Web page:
Oftentimes, a minor child may be involved in a personal injury case that arises from automobile collisions, dog bites, etc. Parents often ask the following questions: Is there anything I can do when my child was injured due to someone else’s fault/negligence? Can we bring a claim for our child’s injuries against the person that hurt them?” The answer is “Yes, absolutely!”
In Arizona, a person under 18 years old may have their own personal claim. A minor’s claim is handled much the same way as any other adult’s claim—medical treatment for injuries, hiring an attorney to provide representation, filing a claim against the wrongdoer’s insurance company, negotiating a monetary settlement, etc. However, there is a distinction in the way settlements work that can come into play on cases involving minors: sometimes a minor settlement has to be approved by the Court.
Determining whether minor settlements require Court approval will vary state-by-state. Under Arizona’s probate rules, a settlement on behalf of or against a minor for a personal injury or wrongful death claim requires Court approval of the settlement. The process for approving minor settlements seems time consuming and the Court may even appoint a guardianship. The rationale for this is to protect the minor. In the long run, it also protects parents. However, not all minor’s claims require court approval. There is an exception to the rule above.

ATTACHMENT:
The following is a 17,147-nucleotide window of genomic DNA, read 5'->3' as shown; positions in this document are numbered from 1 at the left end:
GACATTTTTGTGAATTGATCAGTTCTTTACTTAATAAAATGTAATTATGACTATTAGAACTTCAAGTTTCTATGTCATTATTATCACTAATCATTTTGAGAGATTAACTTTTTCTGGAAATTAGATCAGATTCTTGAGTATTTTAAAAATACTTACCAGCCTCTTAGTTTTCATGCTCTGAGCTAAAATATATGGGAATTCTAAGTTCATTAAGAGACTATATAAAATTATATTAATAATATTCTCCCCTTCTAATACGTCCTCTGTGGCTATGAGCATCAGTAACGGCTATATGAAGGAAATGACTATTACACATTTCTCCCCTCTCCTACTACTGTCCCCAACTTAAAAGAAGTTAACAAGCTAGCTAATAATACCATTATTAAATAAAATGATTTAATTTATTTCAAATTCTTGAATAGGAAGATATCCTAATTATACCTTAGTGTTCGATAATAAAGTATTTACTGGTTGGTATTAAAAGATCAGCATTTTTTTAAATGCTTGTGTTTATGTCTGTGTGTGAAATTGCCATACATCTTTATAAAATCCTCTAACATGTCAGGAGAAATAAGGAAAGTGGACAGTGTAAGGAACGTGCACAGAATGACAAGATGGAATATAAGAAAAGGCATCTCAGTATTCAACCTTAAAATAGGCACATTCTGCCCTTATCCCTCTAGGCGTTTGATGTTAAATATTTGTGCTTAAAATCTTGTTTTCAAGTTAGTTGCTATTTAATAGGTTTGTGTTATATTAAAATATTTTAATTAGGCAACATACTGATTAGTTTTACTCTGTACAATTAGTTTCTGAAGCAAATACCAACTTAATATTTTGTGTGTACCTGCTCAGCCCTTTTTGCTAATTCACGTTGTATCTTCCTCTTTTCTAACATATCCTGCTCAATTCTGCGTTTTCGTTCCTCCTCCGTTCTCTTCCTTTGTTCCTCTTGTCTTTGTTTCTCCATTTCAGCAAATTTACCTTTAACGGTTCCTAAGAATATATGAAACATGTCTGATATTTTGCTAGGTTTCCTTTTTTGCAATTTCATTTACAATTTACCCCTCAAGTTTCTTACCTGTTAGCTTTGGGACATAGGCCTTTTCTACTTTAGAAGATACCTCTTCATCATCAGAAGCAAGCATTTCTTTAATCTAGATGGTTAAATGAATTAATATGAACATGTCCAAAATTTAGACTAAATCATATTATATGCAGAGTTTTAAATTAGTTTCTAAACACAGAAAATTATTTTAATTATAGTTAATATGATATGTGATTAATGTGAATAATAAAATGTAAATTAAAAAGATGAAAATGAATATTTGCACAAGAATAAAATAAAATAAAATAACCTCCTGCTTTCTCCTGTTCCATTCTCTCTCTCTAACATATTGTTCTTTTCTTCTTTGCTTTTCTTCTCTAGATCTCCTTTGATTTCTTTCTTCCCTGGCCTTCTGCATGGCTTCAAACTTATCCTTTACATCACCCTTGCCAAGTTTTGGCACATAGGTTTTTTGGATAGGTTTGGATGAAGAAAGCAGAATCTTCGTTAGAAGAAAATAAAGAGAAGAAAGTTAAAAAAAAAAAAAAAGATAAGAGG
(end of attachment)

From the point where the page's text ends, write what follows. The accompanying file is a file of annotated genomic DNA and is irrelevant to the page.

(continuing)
Injury Settlements Under $10,000
According to Arizona Revised Statute 14-5103, Court approval is NOT required for a settlement under $10,000. However, the statute requires that any funds from a settlement be paid directly as follows: (1) to the minor if, the minor is married; (2) to any person having the care and custody of the minor and with whom the minor resides; (3) to the guardian of the minor; or (4) to a financial institution (i.e., a bank) by making a deposit into a federally insured savings account that is held in the sole name of the minor. Notice of the bank deposit must be given to the minor.
Injury Settlements Over $10,000
If the settlement is above $10,000, then the Court MUST approve the settlement. The Court may approve a structured settlement or an annuity paid for by the responsible party or their insurance carrier. The structured settlement may provide for monthly, yearly, or lump sum payments to the minor, granting access when he or she reaches the age of 18. Payments usually extend over several years, which vary case-by-case. Since payments are made over time, interest accrues, which may result in a significantly greater amount than the actual cost of the annuity policy or the actual amount of the settlement. Thus, structured settlements are very beneficial because they may provide payments for your child’s future education, housing, medical, or other expenses.
Get Professional Help
If your child has been injured and someone else is at fault, seeking an experienced attorney who handles minor’s claims is essential for the success of your case. Immediately give Quintana Law a call for a FREE consultation at (602) 418-0733. We can help.